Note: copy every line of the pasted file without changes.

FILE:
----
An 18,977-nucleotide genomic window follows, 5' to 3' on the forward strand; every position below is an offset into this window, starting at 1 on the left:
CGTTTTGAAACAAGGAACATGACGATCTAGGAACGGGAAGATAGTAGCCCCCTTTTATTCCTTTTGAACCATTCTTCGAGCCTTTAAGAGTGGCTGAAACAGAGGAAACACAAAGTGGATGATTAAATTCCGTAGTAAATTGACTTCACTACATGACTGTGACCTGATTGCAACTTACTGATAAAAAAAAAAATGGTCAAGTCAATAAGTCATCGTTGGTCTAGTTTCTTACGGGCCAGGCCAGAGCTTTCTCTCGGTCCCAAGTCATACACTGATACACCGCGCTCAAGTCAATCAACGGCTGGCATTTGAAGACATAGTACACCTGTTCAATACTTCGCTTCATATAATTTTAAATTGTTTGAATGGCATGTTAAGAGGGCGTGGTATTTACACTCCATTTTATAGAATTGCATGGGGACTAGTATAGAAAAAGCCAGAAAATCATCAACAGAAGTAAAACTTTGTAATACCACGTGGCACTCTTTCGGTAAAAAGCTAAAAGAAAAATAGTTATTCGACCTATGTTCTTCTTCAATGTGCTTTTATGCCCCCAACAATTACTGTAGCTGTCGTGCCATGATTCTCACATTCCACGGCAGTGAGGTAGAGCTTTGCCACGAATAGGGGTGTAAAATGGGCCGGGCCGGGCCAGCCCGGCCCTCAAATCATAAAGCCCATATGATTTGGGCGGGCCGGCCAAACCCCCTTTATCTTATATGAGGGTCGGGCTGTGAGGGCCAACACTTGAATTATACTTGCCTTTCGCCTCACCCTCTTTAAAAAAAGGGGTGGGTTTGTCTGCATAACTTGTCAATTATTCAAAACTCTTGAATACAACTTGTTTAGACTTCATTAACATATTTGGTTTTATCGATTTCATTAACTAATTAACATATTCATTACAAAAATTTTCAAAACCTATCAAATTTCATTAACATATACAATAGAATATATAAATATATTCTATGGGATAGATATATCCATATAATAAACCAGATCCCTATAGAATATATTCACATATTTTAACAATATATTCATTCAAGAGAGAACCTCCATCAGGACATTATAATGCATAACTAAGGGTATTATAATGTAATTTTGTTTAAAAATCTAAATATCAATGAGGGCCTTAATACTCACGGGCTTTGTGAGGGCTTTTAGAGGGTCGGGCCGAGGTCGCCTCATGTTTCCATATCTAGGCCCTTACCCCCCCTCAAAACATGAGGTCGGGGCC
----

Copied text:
An 18,977-nucleotide genomic window follows, 5' to 3' on the forward strand; every position below is an offset into this window, starting at 1 on the left:
CGTTTTGAAACAAGGAACATGACGATCTAGGAACGGGAAGATAGTAGCCCCCTTTTATTCCTTTTGAACCATTCTTCGAGCCTTTAAGAGTGGCTGAAACAGAGGAAACACAAAGTGGATGATTAAATTCCGTAGTAAATTGACTTCACTACATGACTGTGACCTGATTGCAACTTACTGATAAAAAAAAAAATGGTCAAGTCAATAAGTCATCGTTGGTCTAGTTTCTTACGGGCCAGGCCAGAGCTTTCTCTCGGTCCCAAGTCATACACTGATACACCGCGCTCAAGTCAATCAACGGCTGGCATTTGAAGACATAGTACACCTGTTCAATACTTCGCTTCATATAATTTTAAATTGTTTGAATGGCATGTTAAGAGGGCGTGGTATTTACACTCCATTTTATAGAATTGCATGGGGACTAGTATAGAAAAAGCCAGAAAATCATCAACAGAAGTAAAACTTTGTAATACCACGTGGCACTCTTTCGGTAAAAAGCTAAAAGAAAAATAGTTATTCGACCTATGTTCTTCTTCAATGTGCTTTTATGCCCCCAACAATTACTGTAGCTGTCGTGCCATGATTCTCACATTCCACGGCAGTGAGGTAGAGCTTTGCCACGAATAGGGGTGTAAAATGGGCCGGGCCGGGCCAGCCCGGCCCTCAAATCATAAAGCCCATATGATTTGGGCGGGCCGGCCAAACCCCCTTTATCTTATATGAGGGTCGGGCTGTGAGGGCCAACACTTGAATTATACTTGCCTTTCGCCTCACCCTCTTTAAAAAAAGGGGTGGGTTTGTCTGCATAACTTGTCAATTATTCAAAACTCTTGAATACAACTTGTTTAGACTTCATTAACATATTTGGTTTTATCGATTTCATTAACTAATTAACATATTCATTACAAAAATTTTCAAAACCTATCAAATTTCATTAACATATACAATAGAATATATAAATATATTCTATGGGATAGATATATCCATATAATAAACCAGATCCCTATAGAATATATTCACATATTTTAACAATATATTCATTCAAGAGAGAACCTCCATCAGGACATTATAATGCATAACTAAGGGTATTATAATGTAATTTTGTTTAAAAATCTAAATATCAATGAGGGCCTTAATACTCACGGGCTTTGTGAGGGCTTTTAGAGGGTCGGGCCGAGGTCGCCTCATGTTTCCATATCTAGGCCCTTACCCCCCCTCAAAACATGAGGTCGGGGCC